On Saturday, October 2, 2010, thousands of Americans from across the country gathered at the Lincoln Memorial in Washington, DC, to demonstrate our re-commitment to change. The poets' contingent carried signs with lines of poetry.
This movement includes human and civil rights organizations, unions and trade associations, nonprofit organizations, youth and student groups, religious and other faith groups, educational, peace, environmental, and ethnic associations, and any other groups and individuals who are committed to pulling our country back together now. Please join us!
We know the power of poetry to demand change and to heal our world. On July 31, at Eatonville (2121 14th Street NW, Washington, DC), we will be using that power to benefit the Louisiana Bucket Brigade, a grassroots, 501(c)3 environmental health and justice organization that has been helping residents living near Louisiana refineries fight air pollution for years, and is now helping them track and respond to the BP oil disaster that is ravaging the Gulf.
As a place of great artistic history, cultural diversity, and environmental importance, the Gulf region has an important place in our world. The urgency of this situation, as millions of gallons of oil flood the waters, suffocate the ocean, and threaten the livelihood of the people, gets greater with each day. Join Mississippi poet Angela Ball, DC poet Sonya Renee, Chris August, and the DC Youth Slam Teamas we raise our voices against the greed and corruption that caused this catastrophe.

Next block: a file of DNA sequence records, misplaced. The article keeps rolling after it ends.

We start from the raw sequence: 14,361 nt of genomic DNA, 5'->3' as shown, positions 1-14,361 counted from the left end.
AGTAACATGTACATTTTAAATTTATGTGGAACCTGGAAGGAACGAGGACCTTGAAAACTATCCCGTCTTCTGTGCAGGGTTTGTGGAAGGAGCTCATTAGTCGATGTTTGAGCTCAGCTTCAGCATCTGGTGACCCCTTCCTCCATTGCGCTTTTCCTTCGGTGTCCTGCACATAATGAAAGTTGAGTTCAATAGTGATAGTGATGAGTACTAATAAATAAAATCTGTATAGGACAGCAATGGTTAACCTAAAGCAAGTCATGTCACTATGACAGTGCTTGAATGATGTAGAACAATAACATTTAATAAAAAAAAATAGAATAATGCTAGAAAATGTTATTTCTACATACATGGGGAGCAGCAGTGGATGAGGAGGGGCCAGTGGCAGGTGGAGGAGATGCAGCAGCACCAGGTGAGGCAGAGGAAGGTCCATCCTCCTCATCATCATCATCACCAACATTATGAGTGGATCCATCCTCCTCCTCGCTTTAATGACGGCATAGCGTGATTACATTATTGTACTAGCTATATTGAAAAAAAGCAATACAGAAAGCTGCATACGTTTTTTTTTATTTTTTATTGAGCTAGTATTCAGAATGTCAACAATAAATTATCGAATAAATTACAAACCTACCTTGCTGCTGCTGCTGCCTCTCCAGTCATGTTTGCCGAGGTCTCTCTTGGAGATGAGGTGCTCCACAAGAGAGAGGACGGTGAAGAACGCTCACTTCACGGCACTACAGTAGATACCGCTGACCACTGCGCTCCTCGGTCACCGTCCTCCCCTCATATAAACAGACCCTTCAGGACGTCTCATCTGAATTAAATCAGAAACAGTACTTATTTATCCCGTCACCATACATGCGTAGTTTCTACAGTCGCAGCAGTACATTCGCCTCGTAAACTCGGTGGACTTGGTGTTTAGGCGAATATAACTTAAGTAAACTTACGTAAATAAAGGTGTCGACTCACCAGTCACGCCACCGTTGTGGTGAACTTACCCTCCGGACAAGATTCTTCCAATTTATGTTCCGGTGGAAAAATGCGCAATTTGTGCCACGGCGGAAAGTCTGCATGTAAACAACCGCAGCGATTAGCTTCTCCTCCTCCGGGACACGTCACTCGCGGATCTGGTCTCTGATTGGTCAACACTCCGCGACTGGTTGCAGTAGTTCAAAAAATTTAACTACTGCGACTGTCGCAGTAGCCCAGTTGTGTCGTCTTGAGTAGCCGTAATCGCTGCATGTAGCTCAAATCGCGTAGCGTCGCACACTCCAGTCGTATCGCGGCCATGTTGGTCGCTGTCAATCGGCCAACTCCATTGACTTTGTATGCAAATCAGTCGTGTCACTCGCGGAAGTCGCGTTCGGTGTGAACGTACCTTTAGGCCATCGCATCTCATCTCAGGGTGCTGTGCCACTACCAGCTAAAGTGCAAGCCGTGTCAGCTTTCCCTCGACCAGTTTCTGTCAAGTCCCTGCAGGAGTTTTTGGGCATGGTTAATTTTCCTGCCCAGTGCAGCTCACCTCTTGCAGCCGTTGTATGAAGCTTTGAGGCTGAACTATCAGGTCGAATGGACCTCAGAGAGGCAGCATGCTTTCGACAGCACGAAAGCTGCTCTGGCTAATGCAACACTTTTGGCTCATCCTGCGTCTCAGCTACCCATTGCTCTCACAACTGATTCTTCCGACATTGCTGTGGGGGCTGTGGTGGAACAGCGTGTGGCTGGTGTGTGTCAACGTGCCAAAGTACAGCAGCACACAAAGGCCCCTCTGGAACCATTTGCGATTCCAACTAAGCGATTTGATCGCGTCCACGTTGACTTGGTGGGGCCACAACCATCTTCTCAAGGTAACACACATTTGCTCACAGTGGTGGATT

Tickets to the event are $10, and are available online or at the door. There will be a raffle featuring items from local businesses such as ACKC and Fiddleheads, and tems from a Mississippi artisan, and we'll enjoy appetizers from Eatonville and live music.
Sponsored by Eatonville Restaurant, Split This Rock, and the Institute for Policy Studies. Please join us as we raise our voices in celebration and support of the Gulf!
In celebration of the landmark exhibition Beat Memories: The Photographs of Allen Ginsberg on view at the National Gallery of Art through September 17, Busboys and Poets and Split This Rock present “Howl” in the City.
Renowned poet Anne Waldman and musician Kyp Malone will perform, accompanied by a quartet of musicians led by DC-based Matthew Hemerlein. Waldman will present three performances of Allen Ginsberg’s legendary poem Howl. A string quartet led by Hemerlein will perform the Washington, DC premiere of Lee Hyla’s 1993 composition Howl, to accompany Waldman’s reading of the poem. A contemporary and close friend of Ginsberg and one of the few female poets associated with the Beats, Waldman will also present her original poems each night and will be preceded by local poets Chris August, Kenneth Carroll, and Venus Thrash.